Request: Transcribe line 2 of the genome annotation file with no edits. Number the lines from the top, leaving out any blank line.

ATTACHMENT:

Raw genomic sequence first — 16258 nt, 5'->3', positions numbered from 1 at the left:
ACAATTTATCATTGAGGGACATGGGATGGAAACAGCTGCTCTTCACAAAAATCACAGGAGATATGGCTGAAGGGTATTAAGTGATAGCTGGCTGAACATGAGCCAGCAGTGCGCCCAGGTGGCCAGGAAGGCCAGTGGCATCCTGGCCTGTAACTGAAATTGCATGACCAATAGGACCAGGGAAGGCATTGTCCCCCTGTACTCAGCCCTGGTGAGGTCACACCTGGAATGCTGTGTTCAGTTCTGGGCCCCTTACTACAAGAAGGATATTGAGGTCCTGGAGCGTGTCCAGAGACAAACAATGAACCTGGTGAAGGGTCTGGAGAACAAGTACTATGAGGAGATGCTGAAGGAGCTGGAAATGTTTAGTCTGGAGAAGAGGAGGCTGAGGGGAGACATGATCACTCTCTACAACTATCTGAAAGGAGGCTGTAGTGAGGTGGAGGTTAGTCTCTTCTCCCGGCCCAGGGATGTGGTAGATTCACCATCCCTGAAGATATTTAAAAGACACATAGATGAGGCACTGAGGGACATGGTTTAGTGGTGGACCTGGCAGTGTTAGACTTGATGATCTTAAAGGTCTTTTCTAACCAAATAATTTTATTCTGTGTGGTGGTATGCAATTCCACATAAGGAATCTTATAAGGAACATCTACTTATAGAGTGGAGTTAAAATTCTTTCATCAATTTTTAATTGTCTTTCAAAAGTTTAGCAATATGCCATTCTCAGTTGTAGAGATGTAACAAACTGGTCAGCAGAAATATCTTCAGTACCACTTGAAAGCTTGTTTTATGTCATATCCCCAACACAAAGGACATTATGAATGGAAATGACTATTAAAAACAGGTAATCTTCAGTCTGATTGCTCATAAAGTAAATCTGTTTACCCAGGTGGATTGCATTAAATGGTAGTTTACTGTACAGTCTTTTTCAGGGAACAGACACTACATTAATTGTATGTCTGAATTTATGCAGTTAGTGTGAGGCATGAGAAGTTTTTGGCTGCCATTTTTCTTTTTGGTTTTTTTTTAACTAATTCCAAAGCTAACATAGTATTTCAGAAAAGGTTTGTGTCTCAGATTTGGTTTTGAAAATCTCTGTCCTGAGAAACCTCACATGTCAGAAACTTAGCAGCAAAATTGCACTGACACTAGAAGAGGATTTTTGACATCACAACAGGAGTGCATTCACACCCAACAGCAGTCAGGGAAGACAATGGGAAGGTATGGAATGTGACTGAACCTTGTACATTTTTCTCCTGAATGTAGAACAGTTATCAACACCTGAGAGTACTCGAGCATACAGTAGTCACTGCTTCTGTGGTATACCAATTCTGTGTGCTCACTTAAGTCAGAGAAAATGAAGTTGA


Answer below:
ACAATTTATCATTGAGGGACATGGGATGGAAACAGCTGCTCTTCACAAAAATCACAGGAGATATGGCTGAAGGGTATTAAGTGATAGCTGGCTGAACATGAGCCAGCAGTGCGCCCAGGTGGCCAGGAAGGCCAGTGGCATCCTGGCCTGTAACTGAAATTGCATGACCAATAGGACCAGGGAAGGCATTGTCCCCCTGTACTCAGCCCTGGTGAGGTCACACCTGGAATGCTGTGTTCAGTTCTGGGCCCCTTACTACAAGAAGGATATTGAGGTCCTGGAGCGTGTCCAGAGACAAACAATGAACCTGGTGAAGGGTCTGGAGAACAAGTACTATGAGGAGATGCTGAAGGAGCTGGAAATGTTTAGTCTGGAGAAGAGGAGGCTGAGGGGAGACATGATCACTCTCTACAACTATCTGAAAGGAGGCTGTAGTGAGGTGGAGGTTAGTCTCTTCTCCCGGCCCAGGGATGTGGTAGATTCACCATCCCTGAAGATATTTAAAAGACACATAGATGAGGCACTGAGGGACATGGTTTAGTGGTGGACCTGGCAGTGTTAGACTTGATGATCTTAAAGGTCTTTTCTAACCAAATAATTTTATTCTGTGTGGTGGTATGCAATTCCACATAAGGAATCTTATAAGGAACATCTACTTATAGAGTGGAGTTAAAATTCTTTCATCAATTTTTAATTGTCTTTCAAAAGTTTAGCAATATGCCATTCTCAGTTGTAGAGATGTAACAAACTGGTCAGCAGAAATATCTTCAGTACCACTTGAAAGCTTGTTTTATGTCATATCCCCAACACAAAGGACATTATGAATGGAAATGACTATTAAAAACAGGTAATCTTCAGTCTGATTGCTCATAAAGTAAATCTGTTTACCCAGGTGGATTGCATTAAATGGTAGTTTACTGTACAGTCTTTTTCAGGGAACAGACACTACATTAATTGTATGTCTGAATTTATGCAGTTAGTGTGAGGCATGAGAAGTTTTTGGCTGCCATTTTTCTTTTTGGTTTTTTTTTAACTAATTCCAAAGCTAACATAGTATTTCAGAAAAGGTTTGTGTCTCAGATTTGGTTTTGAAAATCTCTGTCCTGAGAAACCTCACATGTCAGAAACTTAGCAGCAAAATTGCACTGACACTAGAAGAGGATTTTTGACATCACAACAGGAGTGCATTCACACCCAACAGCAGTCAGGGAAGACAATGGGAAGGTATGGAATGTGACTGAACCTTGTACATTTTTCTCCTGAATGTAGAACAGTTATCAACACCTGAGAGTACTCGAGCATACAGTAGTCACTGCTTCTGTGGTATACCAATTCTGTGTGCTCACTTAAGTCAGAGAAAATGAAGTTGA